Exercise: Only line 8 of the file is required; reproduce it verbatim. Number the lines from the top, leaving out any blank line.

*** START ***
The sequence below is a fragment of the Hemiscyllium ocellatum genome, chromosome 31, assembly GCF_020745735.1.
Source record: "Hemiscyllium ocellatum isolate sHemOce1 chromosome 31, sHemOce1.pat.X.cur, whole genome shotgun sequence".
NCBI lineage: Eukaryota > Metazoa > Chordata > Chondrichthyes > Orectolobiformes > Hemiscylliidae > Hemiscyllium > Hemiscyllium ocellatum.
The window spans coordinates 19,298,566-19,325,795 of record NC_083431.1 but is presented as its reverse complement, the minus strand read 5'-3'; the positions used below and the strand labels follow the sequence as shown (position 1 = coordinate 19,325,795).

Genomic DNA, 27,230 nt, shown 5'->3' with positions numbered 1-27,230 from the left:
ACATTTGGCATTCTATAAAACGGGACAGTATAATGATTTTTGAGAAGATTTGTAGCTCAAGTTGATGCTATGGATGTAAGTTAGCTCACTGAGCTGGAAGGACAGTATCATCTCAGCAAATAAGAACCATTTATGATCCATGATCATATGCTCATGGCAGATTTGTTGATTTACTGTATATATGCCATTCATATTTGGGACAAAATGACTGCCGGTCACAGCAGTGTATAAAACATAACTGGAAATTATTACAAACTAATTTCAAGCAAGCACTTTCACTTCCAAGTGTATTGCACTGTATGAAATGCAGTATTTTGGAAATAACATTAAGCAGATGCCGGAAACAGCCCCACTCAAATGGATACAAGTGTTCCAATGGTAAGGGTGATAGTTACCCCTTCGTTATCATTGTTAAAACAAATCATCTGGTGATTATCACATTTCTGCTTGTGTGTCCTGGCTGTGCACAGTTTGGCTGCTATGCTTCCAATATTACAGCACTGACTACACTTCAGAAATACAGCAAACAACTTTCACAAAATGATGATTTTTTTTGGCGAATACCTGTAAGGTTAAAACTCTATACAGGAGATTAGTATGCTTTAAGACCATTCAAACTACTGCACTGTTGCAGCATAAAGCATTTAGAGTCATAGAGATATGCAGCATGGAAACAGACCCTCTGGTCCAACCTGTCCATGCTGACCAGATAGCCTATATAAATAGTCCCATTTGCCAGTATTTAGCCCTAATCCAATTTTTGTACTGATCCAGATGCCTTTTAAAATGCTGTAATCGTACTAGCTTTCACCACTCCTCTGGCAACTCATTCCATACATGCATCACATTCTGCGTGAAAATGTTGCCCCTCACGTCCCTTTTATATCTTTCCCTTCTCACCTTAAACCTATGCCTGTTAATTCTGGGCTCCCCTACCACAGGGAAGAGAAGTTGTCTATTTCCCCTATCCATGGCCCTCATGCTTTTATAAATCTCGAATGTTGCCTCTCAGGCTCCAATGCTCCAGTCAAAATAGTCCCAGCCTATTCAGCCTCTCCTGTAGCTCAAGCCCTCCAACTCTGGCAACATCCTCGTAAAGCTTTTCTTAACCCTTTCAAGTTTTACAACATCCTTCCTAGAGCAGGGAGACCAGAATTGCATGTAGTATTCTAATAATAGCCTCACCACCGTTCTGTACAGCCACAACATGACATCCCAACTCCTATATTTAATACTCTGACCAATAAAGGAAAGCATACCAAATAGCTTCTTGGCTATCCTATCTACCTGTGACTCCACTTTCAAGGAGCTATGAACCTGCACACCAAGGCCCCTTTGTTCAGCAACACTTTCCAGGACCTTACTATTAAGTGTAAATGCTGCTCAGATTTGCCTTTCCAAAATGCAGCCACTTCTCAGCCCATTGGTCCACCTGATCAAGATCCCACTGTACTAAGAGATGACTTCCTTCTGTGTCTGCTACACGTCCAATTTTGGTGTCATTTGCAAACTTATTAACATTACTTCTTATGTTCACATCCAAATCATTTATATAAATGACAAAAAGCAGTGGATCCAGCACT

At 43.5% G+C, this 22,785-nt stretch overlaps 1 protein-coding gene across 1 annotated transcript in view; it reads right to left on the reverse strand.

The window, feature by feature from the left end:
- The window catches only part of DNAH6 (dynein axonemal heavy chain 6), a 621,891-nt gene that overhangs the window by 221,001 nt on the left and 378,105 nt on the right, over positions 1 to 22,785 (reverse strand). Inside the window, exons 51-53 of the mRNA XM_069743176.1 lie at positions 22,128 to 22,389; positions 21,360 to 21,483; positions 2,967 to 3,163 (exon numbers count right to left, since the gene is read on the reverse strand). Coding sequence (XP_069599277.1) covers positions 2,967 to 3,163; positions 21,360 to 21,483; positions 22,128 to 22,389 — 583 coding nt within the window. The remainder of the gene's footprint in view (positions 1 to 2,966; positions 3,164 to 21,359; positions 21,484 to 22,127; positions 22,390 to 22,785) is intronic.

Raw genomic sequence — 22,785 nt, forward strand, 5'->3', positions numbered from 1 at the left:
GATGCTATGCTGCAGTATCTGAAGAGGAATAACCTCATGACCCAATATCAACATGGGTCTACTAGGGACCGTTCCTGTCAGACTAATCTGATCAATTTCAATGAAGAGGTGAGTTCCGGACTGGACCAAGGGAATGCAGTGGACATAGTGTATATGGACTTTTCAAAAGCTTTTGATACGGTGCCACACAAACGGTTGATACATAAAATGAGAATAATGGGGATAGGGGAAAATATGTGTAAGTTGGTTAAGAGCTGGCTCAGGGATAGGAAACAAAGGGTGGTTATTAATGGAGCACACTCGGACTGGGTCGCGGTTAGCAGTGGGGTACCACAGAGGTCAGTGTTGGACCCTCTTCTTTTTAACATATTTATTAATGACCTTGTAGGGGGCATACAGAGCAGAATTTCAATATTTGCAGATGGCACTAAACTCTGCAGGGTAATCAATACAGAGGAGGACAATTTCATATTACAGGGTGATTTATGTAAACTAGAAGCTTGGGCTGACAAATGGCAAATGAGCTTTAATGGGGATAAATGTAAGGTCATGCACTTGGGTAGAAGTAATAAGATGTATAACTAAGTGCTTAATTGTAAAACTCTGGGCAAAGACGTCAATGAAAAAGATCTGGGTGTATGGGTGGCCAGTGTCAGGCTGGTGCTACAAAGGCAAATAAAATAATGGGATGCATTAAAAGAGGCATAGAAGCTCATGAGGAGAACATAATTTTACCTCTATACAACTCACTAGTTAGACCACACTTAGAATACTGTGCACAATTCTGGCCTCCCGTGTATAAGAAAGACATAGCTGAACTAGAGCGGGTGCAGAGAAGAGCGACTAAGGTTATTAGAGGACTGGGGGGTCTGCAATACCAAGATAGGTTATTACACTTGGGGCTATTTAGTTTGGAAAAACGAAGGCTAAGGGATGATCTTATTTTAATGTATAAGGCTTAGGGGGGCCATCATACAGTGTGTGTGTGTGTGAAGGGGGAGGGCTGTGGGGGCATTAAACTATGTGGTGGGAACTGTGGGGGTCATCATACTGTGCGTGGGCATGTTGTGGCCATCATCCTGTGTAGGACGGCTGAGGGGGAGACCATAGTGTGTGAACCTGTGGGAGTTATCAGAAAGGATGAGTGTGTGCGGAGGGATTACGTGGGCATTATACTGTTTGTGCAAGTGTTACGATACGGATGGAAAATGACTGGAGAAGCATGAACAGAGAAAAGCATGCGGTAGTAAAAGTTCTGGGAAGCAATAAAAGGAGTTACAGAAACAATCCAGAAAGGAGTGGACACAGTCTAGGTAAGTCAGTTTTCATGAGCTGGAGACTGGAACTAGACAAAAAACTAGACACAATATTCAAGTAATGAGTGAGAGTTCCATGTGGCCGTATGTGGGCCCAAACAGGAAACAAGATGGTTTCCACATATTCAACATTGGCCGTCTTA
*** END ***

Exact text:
The window, feature by feature from the left end: